Trice failed to extend the Fourth Amendment’s reverence for the home to the apartment context, exacerbating unequal Fourth Amendment protections. By taking an expansive view of curtilage, the Supreme Court’s holdings in Jardines and Collins v. Virginia44×44. 138 S. Ct. 1663 (2018). provided the doctrinal backing for lower courts to extend more robust Fourth Amendment protections to apartments. The application of a curtilage analysis in the apartment context is unsettled,45×45. See Eric Connon, Comment, Growing Jardines: Expanding Protections Against Warrantless Dog Sniffs to Multiunit Dwellings, 67 Case W. Rsrv. L. Rev. 309, 311 (2016). and the Trice court had an opportunity to expand it. By conducting a rigid curtilage analysis, the Trice court held apartment hallways to untenable standards and exacerbated racial, ethnic, and class disparities in Fourth Amendment jurisprudence.
In Florida v. Jardines, the Supreme Court reinvigorated the curtilage doctrine.46×46. See Chase, supra note 1, at 1300; Connon, supra note 45, at 310; Jackie McCaffrey, Note, Fourth Amendment Protections in Common Areas of Apartment Buildings: How the Whitaker Holding Contributes to the Circuit Split, 2018 U. Ill. L. Rev. 1147, 1155–56; Alexander Porro, Comment, Dwelling in Doubt: Do Tenants Have a Reasonable Expectation of Privacy in the Common Areas of Their Apartment Buildings?, 2018 U. Chi. Legal F. 333, 351. Before Jardines, courts mostly applied the Katz reasonable expectation of privacy test to determine whether a search violated the Fourth Amendment.47×47. See Chase, supra note 1, at 1292–93, 1302. Jardines, on the other hand, endorsed a property-based doctrine through a curtilage analysis, recognizing that certain areas surrounding the home are equivalent to the home itself for Fourth Amendment purposes.48×48. See Florida v. Jardines, 569 U.S. 1, 11 (2013); see also Recent Case, United States v. Whitaker, 820 F.3d 849 (7th Cir. 2016), 130 Harv. L. Rev. 1040, 1044 (2017). Under Jardines, “[c]onducting a warrantless investigation . . . in [a] constitutionally protected area would . . . be unlawful, either because it [would] work a physical intrusion into the curtilage or because it would violate the owner’s reasonable expectation of privacy.”49×49. Trice, 966 F.3d at 514 (emphasis added) (citations omitted) (citing, inter alia, Jardines, 569 U.S. at 9–10; id. at 12–13 (Kagan, J., concurring)). Because the Trice court found that the area was not curtilage, it did not specify if use of the camera would have been unconstitutional as a physical intrusion or as a violation of Trice’s reasonable expectation of privacy. See id. at 516. In Jardines, the Court held that police officers violated the homeowner’s Fourth Amendment rights when they brought a drug-sniffing dog onto the porch of the home.50×50. Jardines, 569 U.S. at 3, 10–12. Since the porch was the “classic exemplar” of where “the activity of home life extend[ed],” the Court found the case to be an easy one.51×51. Id. at 7 (quoting Oliver v. United States, 466 U.S. 170, 182 n.12 (1984)). The police officers intruded on the curtilage of the defendant’s home.52×52. Id. at 11. In its application of the curtilage doctrine, Jardines employed a two-part test, asking (1) whether the information was obtained in a “constitutionally protected area,” id. at 7, and (2) whether the officer was explicitly or implicitly licensed to be in the area, id. at 6–10. The Court held that the porch was a protected area and that the officers exceeded their license to “knock and talk” when they brought dogs onto the porch for an inspection. Id. at 8–10. This comment focuses on the first prong of this test, as did the Trice court. See Trice, 966 F.3d at 514. The Court has continued to find curtilage in “easy case[s],”53×53. Collins v. Virginia, 138 S. Ct. 1663, 1671 (2018). most recently in Collins, where it held that a partially enclosed driveway next to a single-family home was considered curtilage.54×54. Id. at 1670–71.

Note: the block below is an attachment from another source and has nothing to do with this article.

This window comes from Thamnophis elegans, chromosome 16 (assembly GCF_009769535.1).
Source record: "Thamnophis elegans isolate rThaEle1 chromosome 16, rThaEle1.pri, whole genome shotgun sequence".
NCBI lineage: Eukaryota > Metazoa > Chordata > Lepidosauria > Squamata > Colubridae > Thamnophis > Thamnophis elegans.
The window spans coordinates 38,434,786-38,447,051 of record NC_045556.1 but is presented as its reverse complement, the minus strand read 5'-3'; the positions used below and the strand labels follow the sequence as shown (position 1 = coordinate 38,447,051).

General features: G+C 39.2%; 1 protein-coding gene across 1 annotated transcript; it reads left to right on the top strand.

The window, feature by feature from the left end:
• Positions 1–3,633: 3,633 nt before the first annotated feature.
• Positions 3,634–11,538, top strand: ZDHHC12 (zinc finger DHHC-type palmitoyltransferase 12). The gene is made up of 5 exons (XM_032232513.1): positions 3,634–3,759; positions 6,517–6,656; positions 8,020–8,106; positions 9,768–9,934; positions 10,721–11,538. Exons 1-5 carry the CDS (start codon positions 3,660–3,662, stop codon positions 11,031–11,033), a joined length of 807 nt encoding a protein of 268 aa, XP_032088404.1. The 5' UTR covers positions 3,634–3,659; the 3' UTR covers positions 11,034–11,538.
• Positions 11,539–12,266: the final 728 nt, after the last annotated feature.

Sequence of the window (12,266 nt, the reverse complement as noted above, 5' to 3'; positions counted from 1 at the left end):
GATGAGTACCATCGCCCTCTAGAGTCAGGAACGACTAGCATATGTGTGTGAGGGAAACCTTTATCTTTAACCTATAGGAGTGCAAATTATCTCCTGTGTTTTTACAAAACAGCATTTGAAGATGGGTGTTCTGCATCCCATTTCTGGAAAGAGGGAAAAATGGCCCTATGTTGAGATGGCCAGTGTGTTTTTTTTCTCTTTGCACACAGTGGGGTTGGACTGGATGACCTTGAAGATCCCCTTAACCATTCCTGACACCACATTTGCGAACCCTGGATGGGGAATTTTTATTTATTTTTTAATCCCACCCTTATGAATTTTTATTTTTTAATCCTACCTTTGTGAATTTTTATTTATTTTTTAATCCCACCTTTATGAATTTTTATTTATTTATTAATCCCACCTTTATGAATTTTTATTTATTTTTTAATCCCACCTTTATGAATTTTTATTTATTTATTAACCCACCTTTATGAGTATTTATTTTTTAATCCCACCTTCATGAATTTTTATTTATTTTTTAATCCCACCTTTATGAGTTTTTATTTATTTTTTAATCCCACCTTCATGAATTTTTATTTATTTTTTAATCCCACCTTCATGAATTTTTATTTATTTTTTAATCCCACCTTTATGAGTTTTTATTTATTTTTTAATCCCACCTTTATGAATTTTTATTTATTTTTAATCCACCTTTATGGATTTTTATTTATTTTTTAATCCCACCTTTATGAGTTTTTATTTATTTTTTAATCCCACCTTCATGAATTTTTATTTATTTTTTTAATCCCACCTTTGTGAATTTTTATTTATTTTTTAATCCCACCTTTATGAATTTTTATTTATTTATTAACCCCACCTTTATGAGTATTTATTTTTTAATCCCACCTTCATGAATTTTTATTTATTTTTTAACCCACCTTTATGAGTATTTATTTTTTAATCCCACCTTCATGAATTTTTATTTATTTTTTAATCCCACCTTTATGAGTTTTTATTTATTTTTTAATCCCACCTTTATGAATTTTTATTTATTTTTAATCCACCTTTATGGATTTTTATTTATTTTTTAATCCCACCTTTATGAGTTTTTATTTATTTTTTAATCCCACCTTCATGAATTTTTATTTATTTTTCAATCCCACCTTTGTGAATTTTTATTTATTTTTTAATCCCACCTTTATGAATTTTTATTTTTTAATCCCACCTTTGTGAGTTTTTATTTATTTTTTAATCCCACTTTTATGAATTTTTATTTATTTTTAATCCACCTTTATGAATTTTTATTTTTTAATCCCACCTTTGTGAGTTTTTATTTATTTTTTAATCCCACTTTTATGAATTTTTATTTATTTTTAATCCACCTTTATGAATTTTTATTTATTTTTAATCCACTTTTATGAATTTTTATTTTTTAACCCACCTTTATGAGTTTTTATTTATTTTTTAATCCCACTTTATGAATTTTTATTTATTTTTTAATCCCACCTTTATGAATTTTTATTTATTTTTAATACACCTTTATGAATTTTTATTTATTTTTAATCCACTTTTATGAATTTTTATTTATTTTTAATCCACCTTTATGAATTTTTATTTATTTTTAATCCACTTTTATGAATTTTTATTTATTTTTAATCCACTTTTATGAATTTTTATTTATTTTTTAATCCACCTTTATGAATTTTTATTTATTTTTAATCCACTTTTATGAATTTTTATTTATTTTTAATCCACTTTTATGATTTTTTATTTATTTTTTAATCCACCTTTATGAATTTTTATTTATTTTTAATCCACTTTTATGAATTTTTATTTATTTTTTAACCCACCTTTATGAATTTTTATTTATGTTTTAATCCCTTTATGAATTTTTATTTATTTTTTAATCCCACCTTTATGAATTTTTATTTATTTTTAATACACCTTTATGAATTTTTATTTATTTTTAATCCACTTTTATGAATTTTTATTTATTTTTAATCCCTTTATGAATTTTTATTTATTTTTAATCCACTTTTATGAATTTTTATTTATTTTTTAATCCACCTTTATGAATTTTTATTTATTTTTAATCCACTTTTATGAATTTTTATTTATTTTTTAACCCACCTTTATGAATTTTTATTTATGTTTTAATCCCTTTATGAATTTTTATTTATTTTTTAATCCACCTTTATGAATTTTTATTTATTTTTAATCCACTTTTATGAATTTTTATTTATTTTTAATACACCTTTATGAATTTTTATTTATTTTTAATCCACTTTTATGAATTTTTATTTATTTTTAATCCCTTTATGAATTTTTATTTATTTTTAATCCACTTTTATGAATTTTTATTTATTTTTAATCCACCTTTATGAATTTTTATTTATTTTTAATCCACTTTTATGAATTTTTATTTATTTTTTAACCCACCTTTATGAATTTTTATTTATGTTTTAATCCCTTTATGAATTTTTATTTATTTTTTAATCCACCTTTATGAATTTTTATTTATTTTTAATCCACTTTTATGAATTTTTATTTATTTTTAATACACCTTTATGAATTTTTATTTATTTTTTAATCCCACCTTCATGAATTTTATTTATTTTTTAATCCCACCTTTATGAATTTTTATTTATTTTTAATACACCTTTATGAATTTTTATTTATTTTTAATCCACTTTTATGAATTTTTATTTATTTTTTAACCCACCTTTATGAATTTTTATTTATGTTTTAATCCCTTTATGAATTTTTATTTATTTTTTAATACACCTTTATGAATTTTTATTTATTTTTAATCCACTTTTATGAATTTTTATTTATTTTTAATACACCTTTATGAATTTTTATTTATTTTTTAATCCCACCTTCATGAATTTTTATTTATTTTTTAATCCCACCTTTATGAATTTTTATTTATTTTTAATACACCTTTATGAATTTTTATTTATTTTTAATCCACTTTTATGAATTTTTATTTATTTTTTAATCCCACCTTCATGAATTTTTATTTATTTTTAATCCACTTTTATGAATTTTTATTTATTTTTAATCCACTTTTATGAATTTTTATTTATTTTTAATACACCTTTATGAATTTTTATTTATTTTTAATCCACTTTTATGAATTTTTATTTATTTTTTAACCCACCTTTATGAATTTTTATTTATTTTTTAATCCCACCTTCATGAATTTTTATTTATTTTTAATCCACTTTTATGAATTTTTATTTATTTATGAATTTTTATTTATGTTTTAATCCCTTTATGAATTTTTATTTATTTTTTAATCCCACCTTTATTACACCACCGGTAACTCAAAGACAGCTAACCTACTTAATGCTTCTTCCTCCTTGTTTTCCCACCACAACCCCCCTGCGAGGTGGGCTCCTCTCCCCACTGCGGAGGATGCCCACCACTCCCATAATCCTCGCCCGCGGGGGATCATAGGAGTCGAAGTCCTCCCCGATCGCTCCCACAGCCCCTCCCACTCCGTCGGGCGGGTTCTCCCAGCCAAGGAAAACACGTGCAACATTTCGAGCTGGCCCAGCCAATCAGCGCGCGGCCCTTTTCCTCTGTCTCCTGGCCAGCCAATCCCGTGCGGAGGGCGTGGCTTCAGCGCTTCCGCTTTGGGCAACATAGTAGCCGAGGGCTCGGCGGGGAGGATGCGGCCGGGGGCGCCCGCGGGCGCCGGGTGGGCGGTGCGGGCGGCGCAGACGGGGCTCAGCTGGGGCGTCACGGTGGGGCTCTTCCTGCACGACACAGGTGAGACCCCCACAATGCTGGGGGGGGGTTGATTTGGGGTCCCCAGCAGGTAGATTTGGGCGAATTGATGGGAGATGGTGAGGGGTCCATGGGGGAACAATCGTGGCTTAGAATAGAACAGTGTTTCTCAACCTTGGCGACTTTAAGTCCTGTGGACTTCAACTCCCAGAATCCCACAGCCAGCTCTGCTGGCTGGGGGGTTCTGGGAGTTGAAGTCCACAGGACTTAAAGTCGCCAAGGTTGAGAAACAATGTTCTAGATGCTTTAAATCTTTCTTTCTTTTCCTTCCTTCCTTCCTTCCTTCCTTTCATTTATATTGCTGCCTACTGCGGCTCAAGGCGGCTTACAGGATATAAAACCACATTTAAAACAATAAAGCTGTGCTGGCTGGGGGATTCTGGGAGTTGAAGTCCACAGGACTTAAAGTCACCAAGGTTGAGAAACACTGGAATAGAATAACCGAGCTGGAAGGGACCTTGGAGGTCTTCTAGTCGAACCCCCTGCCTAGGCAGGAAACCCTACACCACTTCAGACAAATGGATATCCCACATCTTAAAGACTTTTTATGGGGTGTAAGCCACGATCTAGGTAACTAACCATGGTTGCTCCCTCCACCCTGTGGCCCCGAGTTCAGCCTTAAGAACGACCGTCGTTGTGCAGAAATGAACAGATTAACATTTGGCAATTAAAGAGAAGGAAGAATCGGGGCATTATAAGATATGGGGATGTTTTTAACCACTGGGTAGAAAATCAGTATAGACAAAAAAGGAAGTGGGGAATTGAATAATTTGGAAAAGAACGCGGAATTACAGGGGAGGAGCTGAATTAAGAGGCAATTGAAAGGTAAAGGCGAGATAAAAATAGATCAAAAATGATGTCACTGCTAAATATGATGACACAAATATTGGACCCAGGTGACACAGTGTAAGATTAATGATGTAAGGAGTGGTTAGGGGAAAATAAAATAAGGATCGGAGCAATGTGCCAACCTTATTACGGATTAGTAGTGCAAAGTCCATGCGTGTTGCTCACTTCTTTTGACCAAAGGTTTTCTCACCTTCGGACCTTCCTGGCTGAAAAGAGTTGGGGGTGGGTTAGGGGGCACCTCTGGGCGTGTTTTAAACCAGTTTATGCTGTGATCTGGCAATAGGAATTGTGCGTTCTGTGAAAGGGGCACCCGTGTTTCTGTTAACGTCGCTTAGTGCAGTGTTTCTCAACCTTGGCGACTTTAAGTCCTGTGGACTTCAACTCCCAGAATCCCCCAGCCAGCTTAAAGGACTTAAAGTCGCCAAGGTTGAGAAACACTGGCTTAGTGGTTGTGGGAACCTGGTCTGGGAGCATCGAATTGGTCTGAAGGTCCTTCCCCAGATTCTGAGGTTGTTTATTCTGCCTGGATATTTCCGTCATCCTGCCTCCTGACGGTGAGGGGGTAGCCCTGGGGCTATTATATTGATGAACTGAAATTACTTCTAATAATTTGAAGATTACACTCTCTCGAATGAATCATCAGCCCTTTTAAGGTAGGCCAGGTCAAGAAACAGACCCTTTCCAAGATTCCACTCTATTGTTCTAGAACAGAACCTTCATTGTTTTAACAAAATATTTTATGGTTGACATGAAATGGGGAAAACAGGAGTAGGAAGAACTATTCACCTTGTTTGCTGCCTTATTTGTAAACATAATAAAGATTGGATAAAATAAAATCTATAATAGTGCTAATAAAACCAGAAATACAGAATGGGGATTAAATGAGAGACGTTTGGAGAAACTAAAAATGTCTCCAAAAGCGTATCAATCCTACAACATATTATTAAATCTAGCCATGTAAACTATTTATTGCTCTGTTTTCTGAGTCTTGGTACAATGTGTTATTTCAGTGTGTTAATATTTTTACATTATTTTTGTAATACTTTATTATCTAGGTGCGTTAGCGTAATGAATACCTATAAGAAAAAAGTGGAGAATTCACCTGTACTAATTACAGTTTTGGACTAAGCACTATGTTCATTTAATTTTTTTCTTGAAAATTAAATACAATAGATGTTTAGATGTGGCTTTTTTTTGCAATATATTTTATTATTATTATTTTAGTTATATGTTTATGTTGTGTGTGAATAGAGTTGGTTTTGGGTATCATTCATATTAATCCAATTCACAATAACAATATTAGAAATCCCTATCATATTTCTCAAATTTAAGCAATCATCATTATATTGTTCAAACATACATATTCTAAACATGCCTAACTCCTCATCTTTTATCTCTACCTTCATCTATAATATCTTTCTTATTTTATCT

Jardines generated scholarly enthusiasm for applying the property-based curtilage doctrine to the apartment context.55×55. See Porro, supra note 46, at 342–46 (analyzing relevant case law on the issue). Though most courts have held that, under Katz, apartment dwellers do not have a reasonable expectation of privacy in common spaces of apartments,56×56. See id. at 342, 344. those same spaces — immediately surrounding one’s apartment unit — could be construed as curtilage under a Jardines-like analysis and thus subject to heightened constitutional protections. Like the porch in Jardines, an apartment hallway is the area “immediately surrounding and associated with” the tenant’s home and is thus also an extension of the home.57×57. Jardines, 569 U.S. at 6; see People v. Burns, 50 N.E.3d 610, 635 (Ill. 2016) (Garman, C.J., concurring) (“[D]efendant’s [apartment] front door and landing appear indistinct from Jardines’s front door and porch.”). Further, just because a tenant does not have an absolute expectation of privacy in common areas of apartment buildings does not mean that the tenant should not have a constitutionally recognized level of privacy in such areas.58×58. See McDonald v. United States, 335 U.S. 451, 458 (1948) (Jackson, J., concurring); Sean M. Lewis, Note, The Fourth Amendment in the Hallway: Do Tenants Have a Constitutionally Protected Privacy Interest in the Locked Common Areas of Their Apartment Buildings?, 101 Mich. L. Rev. 273, 304 (2002). After all, although the apartment building was unlocked, Trice’s property manager testified that the residents expect that only tenants and their invited guests are allowed on the property and would call the police if someone was loitering in the building.59×59. See Trice, 966 F.3d at 511. Therefore, apartment dwellers still associate these common areas with their homes.